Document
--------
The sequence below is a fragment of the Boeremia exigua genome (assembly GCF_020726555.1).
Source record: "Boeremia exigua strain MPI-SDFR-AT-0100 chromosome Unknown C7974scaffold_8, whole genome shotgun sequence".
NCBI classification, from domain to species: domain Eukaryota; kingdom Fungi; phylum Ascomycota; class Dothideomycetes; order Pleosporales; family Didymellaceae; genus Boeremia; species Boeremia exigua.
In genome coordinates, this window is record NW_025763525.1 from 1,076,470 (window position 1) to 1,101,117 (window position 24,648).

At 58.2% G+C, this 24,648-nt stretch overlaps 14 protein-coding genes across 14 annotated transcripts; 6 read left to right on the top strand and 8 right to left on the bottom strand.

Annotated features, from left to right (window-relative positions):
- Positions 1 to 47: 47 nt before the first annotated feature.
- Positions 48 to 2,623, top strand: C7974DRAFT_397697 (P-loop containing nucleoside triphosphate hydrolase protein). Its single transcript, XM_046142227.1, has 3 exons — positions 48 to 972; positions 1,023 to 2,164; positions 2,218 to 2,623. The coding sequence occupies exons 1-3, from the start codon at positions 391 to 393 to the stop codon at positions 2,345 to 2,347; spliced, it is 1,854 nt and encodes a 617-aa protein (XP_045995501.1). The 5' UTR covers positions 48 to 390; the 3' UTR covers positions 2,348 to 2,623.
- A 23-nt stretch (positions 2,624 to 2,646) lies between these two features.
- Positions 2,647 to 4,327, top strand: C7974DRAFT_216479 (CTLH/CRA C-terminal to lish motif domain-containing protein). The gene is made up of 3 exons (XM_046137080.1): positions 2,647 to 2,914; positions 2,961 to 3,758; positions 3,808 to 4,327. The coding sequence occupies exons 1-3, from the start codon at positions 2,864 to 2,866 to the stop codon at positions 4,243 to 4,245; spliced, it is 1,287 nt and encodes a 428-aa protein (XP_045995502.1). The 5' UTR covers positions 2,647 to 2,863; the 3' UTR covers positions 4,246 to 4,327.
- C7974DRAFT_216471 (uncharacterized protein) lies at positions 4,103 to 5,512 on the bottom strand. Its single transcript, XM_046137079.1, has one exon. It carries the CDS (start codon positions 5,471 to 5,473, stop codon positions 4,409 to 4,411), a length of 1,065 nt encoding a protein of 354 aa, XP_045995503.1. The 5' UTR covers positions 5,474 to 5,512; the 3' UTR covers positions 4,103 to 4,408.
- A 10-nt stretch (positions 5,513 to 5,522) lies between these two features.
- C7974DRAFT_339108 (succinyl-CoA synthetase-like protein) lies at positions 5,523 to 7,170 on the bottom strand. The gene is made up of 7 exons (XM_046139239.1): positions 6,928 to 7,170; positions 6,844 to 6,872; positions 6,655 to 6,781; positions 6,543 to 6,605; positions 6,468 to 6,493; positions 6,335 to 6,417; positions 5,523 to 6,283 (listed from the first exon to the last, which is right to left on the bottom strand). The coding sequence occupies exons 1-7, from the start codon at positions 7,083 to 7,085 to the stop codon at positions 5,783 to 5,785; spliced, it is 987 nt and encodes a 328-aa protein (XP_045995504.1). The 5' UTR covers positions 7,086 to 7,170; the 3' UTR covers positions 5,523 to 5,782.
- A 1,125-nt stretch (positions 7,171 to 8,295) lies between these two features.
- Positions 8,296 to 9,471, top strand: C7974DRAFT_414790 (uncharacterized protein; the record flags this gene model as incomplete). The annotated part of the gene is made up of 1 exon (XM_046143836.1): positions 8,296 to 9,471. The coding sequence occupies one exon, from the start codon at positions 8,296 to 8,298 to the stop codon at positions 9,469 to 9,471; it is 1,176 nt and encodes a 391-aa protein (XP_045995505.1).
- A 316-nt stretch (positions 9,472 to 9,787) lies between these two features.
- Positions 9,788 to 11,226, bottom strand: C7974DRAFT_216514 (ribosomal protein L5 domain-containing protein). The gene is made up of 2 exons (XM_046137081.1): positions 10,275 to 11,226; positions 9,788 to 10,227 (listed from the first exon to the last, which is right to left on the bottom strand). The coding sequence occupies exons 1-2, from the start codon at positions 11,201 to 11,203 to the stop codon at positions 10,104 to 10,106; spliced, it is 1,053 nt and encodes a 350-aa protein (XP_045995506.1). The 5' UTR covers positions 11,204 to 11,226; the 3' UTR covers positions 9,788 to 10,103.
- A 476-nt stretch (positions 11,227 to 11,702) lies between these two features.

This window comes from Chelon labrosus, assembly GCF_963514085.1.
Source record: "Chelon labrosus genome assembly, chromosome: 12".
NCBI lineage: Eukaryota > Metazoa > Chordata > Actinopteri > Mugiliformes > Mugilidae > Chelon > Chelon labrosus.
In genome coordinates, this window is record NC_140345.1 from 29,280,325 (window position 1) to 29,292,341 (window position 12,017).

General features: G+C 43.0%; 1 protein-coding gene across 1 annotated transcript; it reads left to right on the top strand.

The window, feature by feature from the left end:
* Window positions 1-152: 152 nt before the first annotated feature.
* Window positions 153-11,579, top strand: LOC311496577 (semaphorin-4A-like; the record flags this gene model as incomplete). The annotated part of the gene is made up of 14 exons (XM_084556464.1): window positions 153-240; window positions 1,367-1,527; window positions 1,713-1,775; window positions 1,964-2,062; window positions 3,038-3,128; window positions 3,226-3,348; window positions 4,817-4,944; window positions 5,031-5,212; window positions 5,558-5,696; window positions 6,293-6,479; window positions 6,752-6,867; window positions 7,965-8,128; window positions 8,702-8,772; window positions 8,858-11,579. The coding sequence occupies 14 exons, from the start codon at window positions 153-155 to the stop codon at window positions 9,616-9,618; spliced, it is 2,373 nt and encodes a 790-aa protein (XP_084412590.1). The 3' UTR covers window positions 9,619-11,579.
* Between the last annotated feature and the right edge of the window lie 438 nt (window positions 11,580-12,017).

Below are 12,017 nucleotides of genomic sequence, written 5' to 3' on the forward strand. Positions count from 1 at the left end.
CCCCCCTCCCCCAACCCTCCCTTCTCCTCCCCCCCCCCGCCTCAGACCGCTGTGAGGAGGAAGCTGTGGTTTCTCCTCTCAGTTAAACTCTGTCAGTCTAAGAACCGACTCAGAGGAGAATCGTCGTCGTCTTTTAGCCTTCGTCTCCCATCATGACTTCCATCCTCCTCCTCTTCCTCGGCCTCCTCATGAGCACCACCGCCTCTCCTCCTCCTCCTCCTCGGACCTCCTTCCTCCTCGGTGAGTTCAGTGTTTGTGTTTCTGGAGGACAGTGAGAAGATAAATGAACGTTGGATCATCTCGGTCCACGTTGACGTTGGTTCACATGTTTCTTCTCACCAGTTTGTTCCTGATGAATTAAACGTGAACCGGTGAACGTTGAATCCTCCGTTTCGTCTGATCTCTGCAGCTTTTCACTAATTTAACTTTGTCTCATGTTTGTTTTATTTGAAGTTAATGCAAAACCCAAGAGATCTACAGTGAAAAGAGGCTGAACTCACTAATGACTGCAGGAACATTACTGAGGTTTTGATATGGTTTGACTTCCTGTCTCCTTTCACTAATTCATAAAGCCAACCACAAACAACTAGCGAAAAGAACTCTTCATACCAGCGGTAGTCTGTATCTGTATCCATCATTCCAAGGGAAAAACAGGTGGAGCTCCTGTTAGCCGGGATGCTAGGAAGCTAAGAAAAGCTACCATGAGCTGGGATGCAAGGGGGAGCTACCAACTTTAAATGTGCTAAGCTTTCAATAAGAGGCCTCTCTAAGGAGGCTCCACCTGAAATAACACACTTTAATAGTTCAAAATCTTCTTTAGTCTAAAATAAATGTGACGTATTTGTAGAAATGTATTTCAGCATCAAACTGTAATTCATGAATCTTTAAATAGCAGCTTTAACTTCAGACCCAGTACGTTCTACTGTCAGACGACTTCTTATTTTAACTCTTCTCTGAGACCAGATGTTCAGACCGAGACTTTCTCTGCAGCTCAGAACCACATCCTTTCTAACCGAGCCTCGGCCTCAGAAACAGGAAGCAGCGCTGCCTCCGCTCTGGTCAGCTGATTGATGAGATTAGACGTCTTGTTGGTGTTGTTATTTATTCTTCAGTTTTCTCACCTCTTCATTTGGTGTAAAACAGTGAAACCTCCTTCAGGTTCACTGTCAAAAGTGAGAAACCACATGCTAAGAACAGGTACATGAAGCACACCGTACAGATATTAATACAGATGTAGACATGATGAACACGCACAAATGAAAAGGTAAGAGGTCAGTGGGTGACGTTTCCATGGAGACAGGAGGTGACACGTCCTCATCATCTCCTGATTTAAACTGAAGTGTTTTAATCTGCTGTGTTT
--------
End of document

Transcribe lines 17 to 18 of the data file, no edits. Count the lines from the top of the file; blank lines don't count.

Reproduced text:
- Positions 9,788 to 11,226, bottom strand: C7974DRAFT_216514 (ribosomal protein L5 domain-containing protein). The gene is made up of 2 exons (XM_046137081.1): positions 10,275 to 11,226; positions 9,788 to 10,227 (listed from the first exon to the last, which is right to left on the bottom strand). The coding sequence occupies exons 1-2, from the start codon at positions 11,201 to 11,203 to the stop codon at positions 10,104 to 10,106; spliced, it is 1,053 nt and encodes a 350-aa protein (XP_045995506.1). The 5' UTR covers positions 11,204 to 11,226; the 3' UTR covers positions 9,788 to 10,103.
- A 476-nt stretch (positions 11,227 to 11,702) lies between these two features.